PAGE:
Points of View

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Points of View: Relationship Confusion

Dialogical Resilience
© 2010 Al Turtle

Though I have written many times about this topic, I still find it the hardest for people to grasp.  And in all my experience of relating, in starting a relationship, recovering one, maintain a high reliable quality of connection, this is the most important.  Here is another attempt to make the relational situation clearer. 

 Sometimes my readers think I am speaking of only Marriages or long-term partnerships.   Tis true many of the things I share are focused on those unique, extreme connections between people.   In this case I am speaking of all connections between people from the simple to the intense.   

Also I want to be clear that this paper probably isn’t a place to go for starting to improve your relationships with others.  This is very much a result of years and years of work and a lot of looking backward.  You will probably notice all the links I put in it.  Those are to earlier ideas that culminate in this paper. 

The Difficulty

There seems to be one major trend resisting people learning about being dialogical.  There is kind of encouraged blindness, often called the disease of Emotional Symbiosis, in our culture.  Many scholarly books warn us of this trouble in one way or another.  Yet the culture seems to continue to push poor ideas and defective relational skills in all forms of the media, in our schools, our churches, our homes.

One common experience I have when I share the structure of Emotional Symbiosis, is that people become fascinated, and even overwhelmed, by how commonly this pernicious teaching is visible.  People tell me that they cannot not see the primary clue, what I call MasterTalk, everywhere. The behavior, which I call Master/Slave or the Valley of the Masters, seems blatantly obvious.  If you think of this as a “relational disease,” then most everyone has it.

How do I get to know “you,” if I am trained to “fight” with you about whose ideas are right?  Do I only listen to you to see if you “agree” with me, or to see if you have the “truth” I can agree with?  Or do I listen in order to decide that it might be safer to pretend to agree or to be silent in order to avoid conflict.

I get a special kick out of novels that are written as if the author knows what is “really” going on.  I’ve come to see that point of view, which I was taught is called the third-person-omniscient and is common in books and in the narration of movies, in reality doesn’t exist.

I recall Michael Meade, the storyteller, saying that “history is a conceit (a fantasy) based on the idea that on some day someone really knew what was going on.”

No one knows what is “really” going on.  No one ever has.  This thought scares a lot of people, but I find it warmly comforting.  I can sit down peacefully with anyone who wants peace and we can be fully at ease as we share our views – our stories.  We do not need or even want “agreement” save in maintaining peace.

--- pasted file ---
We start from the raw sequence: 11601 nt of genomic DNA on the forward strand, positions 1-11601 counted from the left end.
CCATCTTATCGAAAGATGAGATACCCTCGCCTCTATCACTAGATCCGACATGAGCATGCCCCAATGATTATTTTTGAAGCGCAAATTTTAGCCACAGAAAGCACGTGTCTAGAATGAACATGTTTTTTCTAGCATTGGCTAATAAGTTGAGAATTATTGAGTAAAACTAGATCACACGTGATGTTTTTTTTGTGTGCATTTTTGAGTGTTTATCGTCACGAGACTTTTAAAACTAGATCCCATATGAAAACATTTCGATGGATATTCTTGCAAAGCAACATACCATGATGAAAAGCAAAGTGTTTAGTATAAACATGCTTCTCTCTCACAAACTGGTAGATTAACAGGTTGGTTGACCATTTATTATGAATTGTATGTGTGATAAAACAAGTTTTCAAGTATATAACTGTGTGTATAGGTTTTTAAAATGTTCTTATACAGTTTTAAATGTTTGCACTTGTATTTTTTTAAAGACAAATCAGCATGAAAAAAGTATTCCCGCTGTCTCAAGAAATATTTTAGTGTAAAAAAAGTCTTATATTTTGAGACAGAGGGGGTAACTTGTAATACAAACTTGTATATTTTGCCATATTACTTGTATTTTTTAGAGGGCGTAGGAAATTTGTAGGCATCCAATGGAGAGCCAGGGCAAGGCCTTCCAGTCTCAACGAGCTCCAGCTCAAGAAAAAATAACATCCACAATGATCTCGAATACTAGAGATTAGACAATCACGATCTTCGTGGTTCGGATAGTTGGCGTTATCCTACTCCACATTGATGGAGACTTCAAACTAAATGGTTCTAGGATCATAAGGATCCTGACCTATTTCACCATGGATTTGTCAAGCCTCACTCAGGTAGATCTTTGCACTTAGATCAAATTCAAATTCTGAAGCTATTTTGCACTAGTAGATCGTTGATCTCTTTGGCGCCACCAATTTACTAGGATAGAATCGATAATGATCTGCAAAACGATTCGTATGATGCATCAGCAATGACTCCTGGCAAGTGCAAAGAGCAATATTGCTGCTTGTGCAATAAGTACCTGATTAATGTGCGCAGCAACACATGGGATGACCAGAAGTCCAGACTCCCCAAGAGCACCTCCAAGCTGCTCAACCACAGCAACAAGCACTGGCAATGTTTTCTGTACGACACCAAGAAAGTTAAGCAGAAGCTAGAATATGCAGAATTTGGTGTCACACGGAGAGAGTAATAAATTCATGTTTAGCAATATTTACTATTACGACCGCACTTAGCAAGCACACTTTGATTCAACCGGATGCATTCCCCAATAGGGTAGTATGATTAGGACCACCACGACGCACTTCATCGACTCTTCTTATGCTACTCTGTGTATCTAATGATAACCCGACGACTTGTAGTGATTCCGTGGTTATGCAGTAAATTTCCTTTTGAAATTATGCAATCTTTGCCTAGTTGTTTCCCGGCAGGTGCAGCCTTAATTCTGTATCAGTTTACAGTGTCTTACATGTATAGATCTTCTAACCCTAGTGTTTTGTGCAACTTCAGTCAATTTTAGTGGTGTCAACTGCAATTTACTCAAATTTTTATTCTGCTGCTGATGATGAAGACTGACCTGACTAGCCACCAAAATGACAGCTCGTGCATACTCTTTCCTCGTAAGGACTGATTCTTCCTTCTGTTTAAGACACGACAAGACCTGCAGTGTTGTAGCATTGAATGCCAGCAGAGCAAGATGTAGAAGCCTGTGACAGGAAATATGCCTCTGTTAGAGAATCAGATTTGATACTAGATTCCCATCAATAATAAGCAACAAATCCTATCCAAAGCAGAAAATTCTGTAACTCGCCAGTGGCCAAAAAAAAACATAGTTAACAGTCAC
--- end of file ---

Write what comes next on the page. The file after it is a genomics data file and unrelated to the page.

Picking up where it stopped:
I treasure the shift in my awareness over the years from seeking out people I agree with.  Now it is more fun to sit down with people I strongly disagree with – much better stories to be shared.  Now I just gauge people by how well they grasp the peacefulness of sharing new stories –  how dialogical they are.

Many take the phrase “I disagree,” to be a threat.  Many deliver the phrase “I disagree,” as a threat.  Where is the peace in either reaction?  I recall that you can really not trust anyone who agrees with you unless you hear them also freely disagree with you. “You cannot trust ‘yes’ men.”

Huston Smith’s great book on comparative religions shared the view that most religious traditions create and maintain (frequently enforce) shared bodies of knowledge.  They communicate via the written/published word.  Many indigenous cultures create and recreate shared bodies of wisdom.  Their wisdom is present whenever their communities come together, found in the bodies and minds of the elders.  They communicate via stories that ever grow the future, recall the past, and inform the present.

In a way, learning to be dialogical is to give rebirth to an ancient way of relating – sharing stories.

Points of View – The Chart

Here’s a new chart with six points of view and a “meeting place” called Dialogue or Sharing.  Let’s look at each point of view and savor its wisdom.


#1 Point of View  

This is my view of the world.  It includes everything I sense, recall, imagine, and even have forgotten.  It includes the past, and the present, and my dreams of the future. 

I use this view of the world as a basis for deciding what I will do next.  It is the foundation of my actions all the time.  I do not do what I am told – ever.  I act based on my judgments that arise from my world view.

Many people still believe that you can be ordered around.  Many believe in telling others what to do.  Oh, does this cause trouble.  Check out William Glasser’s book on Choice Theory.  Humans are designed to be remarkably independent. My favorite reminder poster is “All humans are disobedient. Learn to live with it.”   This sure helps when my clients are late or when I ask someone to do something.     

I build this world view all the time.  I revise it constantly. Some revisions are via recovered recollections.  Some revisions are through learning and practice.  Some revisions are through taking in new information.